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Part of Opposition Day — [19th Allotted Day] — Tax Fairness – in the House of Commons at 4:26 pm on 12th March 2013.

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Photo of Gordon Marsden Gordon Marsden Shadow Minister (Business, Innovation and Skills) 4:26 pm, 12th March 2013

I am delighted to do so. That is another indication that Conservatives down in Kent seem to do things rather differently from Conservatives in Government.

As I was saying, could it be—perish the thought—that some Ministers are simply using European Union law as a convenient smokescreen to disguise their reluctance to support this kind of active, intelligent Government initiative? If that is the case, what do they think that our French or German counterparts would do? Do they think that they would allow arcane, untested notions of EU law to prevent them from expanding apprenticeships, given the dire unemployment rates among young people that exist under this Government? Why, if that is the case, does one of the Government’s own Departments claim to be following an approach much like ours?

Since July 2011, the Department for Work and Pensions has been operating its apprenticeships and skills requirement contract schedule, which requires:

The Contractor shall and shall procure that its Sub-contractors shall take all reasonable steps to ensure that 5% of their employees are on a formal apprenticeship programme.”

The apprenticeships Minister himself praised the DWP initiative in a recent House of Commons response. That is all well and good, but if the initiative is such a good idea, why have the Government not extended it to other Departments? Why has the Department for Business, Innovation and Skills, as the lead Department for apprenticeships, not taken matters any further in the 20 months since the launch of that initiative? Why have the Cabinet Office, the Deputy Prime Minister, and even the occupants of No. 10—who waxed eloquent yesterday about the value of apprenticeships being the new norm—done nothing? That is not exactly the equivalent of Churchill’s “action this day”. Are this Government so supine, so conflicted and so hung up that they prefer taking away people’s employment rights to creating career opportunities for them? Does it not boil down to the resistance of many, if not all, in the Tory-led coalition to any active, intelligent role for Government which would require them to strain every sinew to promote economic growth and expand young people’s life chances?

The Government cannot and should not micro-manage, but they must expand apprenticeship places more vigorously and systematically than they are at present. That is central to what we need to achieve as a country so that we can compete and thrive in the 21st-century world. It is no wonder that my right hon. Friend the Leader of the Opposition made the expansion of apprenticeships with employers and other stakeholders, and the introduction of the “tech bacc”, the central focus in his speech to the Labour party conference last year. He has also spelt out the way in which a future Labour Government could apply the same criterion to major infrastructure projects such as High Speed 2, with the objective of creating at least 33,000 additional apprenticeships.

We can see how the same formula could be applied directly elsewhere, and in other Departments beside the DWP. For example, there are four existing road projects announced by the Department for Transport—work on the A160 and A180 in Immingham, on the M6 in the west midlands, on the M3 in Surrey, and on the M275 in Portsmouth—with a combined contract value of more than £400 million, from which hundreds of apprenticeship places could be created. If the Government really want to expand apprenticeships, why will they not practise what they preach and implement these sensible proposals? After all, what better spur can there be for the two thirds of businesses that still do not offer apprenticeships than the knowledge that they are crucial to the Government, and also crucial to their working with the Government?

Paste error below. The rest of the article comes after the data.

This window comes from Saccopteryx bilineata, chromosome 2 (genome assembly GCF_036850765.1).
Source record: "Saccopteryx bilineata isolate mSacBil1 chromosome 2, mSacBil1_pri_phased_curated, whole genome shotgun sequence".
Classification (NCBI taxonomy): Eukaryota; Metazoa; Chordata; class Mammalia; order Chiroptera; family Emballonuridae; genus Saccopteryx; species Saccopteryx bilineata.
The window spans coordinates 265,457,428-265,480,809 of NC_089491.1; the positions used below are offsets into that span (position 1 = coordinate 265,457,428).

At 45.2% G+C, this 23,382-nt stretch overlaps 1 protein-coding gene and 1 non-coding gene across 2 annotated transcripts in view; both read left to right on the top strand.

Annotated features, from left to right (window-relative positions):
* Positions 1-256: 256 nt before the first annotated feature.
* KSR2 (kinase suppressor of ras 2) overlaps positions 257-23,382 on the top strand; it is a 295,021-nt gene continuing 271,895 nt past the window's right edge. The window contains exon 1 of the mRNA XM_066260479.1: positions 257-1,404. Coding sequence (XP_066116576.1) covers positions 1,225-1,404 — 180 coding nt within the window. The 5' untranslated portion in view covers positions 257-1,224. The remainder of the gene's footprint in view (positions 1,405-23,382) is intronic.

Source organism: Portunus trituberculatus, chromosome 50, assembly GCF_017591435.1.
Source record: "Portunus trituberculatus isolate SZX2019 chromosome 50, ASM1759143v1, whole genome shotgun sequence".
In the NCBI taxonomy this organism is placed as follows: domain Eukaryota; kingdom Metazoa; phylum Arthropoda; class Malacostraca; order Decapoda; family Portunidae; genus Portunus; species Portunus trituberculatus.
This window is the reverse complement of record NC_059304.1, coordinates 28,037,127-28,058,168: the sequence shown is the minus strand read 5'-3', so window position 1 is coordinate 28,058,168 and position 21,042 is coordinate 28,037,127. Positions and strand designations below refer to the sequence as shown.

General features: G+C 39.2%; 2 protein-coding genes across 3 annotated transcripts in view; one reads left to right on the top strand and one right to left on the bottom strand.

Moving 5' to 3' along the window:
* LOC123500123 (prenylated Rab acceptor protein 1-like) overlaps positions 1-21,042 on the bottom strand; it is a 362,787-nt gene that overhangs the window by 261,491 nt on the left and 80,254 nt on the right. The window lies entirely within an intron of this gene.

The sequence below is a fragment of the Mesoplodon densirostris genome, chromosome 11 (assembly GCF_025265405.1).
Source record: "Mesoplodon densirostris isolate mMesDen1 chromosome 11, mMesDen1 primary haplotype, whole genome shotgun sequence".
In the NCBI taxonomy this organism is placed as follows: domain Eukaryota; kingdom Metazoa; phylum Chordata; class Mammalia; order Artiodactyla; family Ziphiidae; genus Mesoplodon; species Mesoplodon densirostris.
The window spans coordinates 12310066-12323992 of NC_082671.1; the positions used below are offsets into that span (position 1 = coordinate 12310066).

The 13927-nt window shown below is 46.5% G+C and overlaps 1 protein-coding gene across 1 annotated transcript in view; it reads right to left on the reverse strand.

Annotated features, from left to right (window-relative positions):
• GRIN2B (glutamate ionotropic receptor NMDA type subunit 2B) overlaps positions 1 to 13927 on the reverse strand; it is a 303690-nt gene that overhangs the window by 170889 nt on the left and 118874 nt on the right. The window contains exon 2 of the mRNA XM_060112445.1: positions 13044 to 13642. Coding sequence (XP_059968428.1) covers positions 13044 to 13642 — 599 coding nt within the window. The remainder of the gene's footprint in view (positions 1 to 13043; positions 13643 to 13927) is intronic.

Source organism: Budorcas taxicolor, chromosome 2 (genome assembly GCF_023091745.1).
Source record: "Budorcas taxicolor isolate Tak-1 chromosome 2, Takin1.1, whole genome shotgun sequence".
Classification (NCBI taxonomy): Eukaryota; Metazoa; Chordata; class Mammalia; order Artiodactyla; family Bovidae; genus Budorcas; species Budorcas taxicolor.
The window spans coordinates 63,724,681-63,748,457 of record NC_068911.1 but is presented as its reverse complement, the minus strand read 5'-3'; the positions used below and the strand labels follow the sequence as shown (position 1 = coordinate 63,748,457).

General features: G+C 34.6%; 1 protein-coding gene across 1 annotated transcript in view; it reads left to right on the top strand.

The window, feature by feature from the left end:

As Members have said, we need to see Government Departments themselves opening up and offering more apprenticeships. The most recent data available to us on BIS are those mentioned earlier by my hon. Friend the Member for Birmingham, Selly Oak. Spurred by the cogent arguments advanced repeatedly over the past year by my colleague in the other place, Lord Adonis, the Government should be introducing an apprenticeship fast stream for the civil service. Ministers have now announced belatedly that they will be running such a scheme, but we are still waiting to hear—and it would be interesting if we could hear today—just how committed to it individual Departments will be. The Cabinet Office, for example, was far from forthcoming when I asked parliamentary questions about this earlier this year. My right hon. Friend the Leader of the Opposition summed the position up perfectly in an article at the end of January in which he said:

Whitehall takes 500 of the brightest graduates from our top universities every year and fast-tracks their careers on good salaries. Let’s give the same opportunities to youngsters who are ready to knuckle down and learn on the job, in tough apprenticeship schemes. It should start in the offices of ministers in the Government.”

We believe that any new apprenticeships created via this procurement route need to be high quality, a point echoed by the Doug Richard review recommendations.